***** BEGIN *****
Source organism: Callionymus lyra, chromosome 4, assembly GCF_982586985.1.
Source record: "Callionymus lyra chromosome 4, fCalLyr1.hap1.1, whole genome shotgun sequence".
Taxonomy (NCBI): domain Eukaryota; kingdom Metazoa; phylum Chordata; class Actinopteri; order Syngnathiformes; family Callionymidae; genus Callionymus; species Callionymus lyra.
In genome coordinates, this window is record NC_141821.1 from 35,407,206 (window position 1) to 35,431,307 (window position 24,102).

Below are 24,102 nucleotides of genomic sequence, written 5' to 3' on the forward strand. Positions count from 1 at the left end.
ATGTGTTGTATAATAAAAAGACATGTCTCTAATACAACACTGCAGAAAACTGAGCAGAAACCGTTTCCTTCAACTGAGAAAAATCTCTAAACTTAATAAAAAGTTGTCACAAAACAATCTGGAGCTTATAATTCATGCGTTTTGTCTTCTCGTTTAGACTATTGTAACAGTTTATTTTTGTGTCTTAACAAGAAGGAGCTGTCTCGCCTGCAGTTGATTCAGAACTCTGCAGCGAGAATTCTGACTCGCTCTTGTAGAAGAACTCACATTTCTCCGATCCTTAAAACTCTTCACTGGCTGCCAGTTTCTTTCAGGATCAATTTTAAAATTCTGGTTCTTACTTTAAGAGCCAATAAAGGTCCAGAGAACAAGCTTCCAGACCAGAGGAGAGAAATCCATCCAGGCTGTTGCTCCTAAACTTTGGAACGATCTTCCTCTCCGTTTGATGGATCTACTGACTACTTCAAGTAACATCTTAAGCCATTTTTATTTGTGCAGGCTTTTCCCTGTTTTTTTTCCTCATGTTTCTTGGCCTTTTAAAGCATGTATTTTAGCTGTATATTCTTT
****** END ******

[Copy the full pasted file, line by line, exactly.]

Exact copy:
Source organism: Callionymus lyra, chromosome 4, assembly GCF_982586985.1.
Source record: "Callionymus lyra chromosome 4, fCalLyr1.hap1.1, whole genome shotgun sequence".
Taxonomy (NCBI): domain Eukaryota; kingdom Metazoa; phylum Chordata; class Actinopteri; order Syngnathiformes; family Callionymidae; genus Callionymus; species Callionymus lyra.
In genome coordinates, this window is record NC_141821.1 from 35,407,206 (window position 1) to 35,431,307 (window position 24,102).

Below are 24,102 nucleotides of genomic sequence, written 5' to 3' on the forward strand. Positions count from 1 at the left end.
ATGTGTTGTATAATAAAAAGACATGTCTCTAATACAACACTGCAGAAAACTGAGCAGAAACCGTTTCCTTCAACTGAGAAAAATCTCTAAACTTAATAAAAAGTTGTCACAAAACAATCTGGAGCTTATAATTCATGCGTTTTGTCTTCTCGTTTAGACTATTGTAACAGTTTATTTTTGTGTCTTAACAAGAAGGAGCTGTCTCGCCTGCAGTTGATTCAGAACTCTGCAGCGAGAATTCTGACTCGCTCTTGTAGAAGAACTCACATTTCTCCGATCCTTAAAACTCTTCACTGGCTGCCAGTTTCTTTCAGGATCAATTTTAAAATTCTGGTTCTTACTTTAAGAGCCAATAAAGGTCCAGAGAACAAGCTTCCAGACCAGAGGAGAGAAATCCATCCAGGCTGTTGCTCCTAAACTTTGGAACGATCTTCCTCTCCGTTTGATGGATCTACTGACTACTTCAAGTAACATCTTAAGCCATTTTTATTTGTGCAGGCTTTTCCCTGTTTTTTTTCCTCATGTTTCTTGGCCTTTTAAAGCATGTATTTTAGCTGTATATTCTTT